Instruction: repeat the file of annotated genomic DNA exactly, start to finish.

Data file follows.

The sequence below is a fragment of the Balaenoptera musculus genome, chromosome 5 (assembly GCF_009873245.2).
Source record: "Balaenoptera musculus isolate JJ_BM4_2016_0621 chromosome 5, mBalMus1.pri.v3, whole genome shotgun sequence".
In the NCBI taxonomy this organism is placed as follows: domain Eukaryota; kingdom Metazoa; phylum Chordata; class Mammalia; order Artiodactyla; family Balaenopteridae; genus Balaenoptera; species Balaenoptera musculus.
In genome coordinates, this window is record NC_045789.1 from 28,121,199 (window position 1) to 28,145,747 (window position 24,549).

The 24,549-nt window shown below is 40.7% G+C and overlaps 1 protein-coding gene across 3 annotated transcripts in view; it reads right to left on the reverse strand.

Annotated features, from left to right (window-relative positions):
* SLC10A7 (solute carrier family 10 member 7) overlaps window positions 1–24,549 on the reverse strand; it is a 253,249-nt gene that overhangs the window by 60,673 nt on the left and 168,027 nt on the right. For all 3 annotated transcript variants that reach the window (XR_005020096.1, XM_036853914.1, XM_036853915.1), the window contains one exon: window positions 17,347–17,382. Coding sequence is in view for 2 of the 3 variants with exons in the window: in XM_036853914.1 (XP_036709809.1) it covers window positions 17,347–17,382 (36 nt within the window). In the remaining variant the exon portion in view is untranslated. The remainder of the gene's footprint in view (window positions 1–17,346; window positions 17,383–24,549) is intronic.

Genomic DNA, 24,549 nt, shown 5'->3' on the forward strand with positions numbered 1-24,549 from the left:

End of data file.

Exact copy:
The sequence below is a fragment of the Balaenoptera musculus genome, chromosome 5 (assembly GCF_009873245.2).
Source record: "Balaenoptera musculus isolate JJ_BM4_2016_0621 chromosome 5, mBalMus1.pri.v3, whole genome shotgun sequence".
In the NCBI taxonomy this organism is placed as follows: domain Eukaryota; kingdom Metazoa; phylum Chordata; class Mammalia; order Artiodactyla; family Balaenopteridae; genus Balaenoptera; species Balaenoptera musculus.
In genome coordinates, this window is record NC_045789.1 from 28,121,199 (window position 1) to 28,145,747 (window position 24,549).

The 24,549-nt window shown below is 40.7% G+C and overlaps 1 protein-coding gene across 3 annotated transcripts in view; it reads right to left on the reverse strand.

Annotated features, from left to right (window-relative positions):
* SLC10A7 (solute carrier family 10 member 7) overlaps window positions 1–24,549 on the reverse strand; it is a 253,249-nt gene that overhangs the window by 60,673 nt on the left and 168,027 nt on the right. For all 3 annotated transcript variants that reach the window (XR_005020096.1, XM_036853914.1, XM_036853915.1), the window contains one exon: window positions 17,347–17,382. Coding sequence is in view for 2 of the 3 variants with exons in the window: in XM_036853914.1 (XP_036709809.1) it covers window positions 17,347–17,382 (36 nt within the window). In the remaining variant the exon portion in view is untranslated. The remainder of the gene's footprint in view (window positions 1–17,346; window positions 17,383–24,549) is intronic.

Genomic DNA, 24,549 nt, shown 5'->3' on the forward strand with positions numbered 1-24,549 from the left: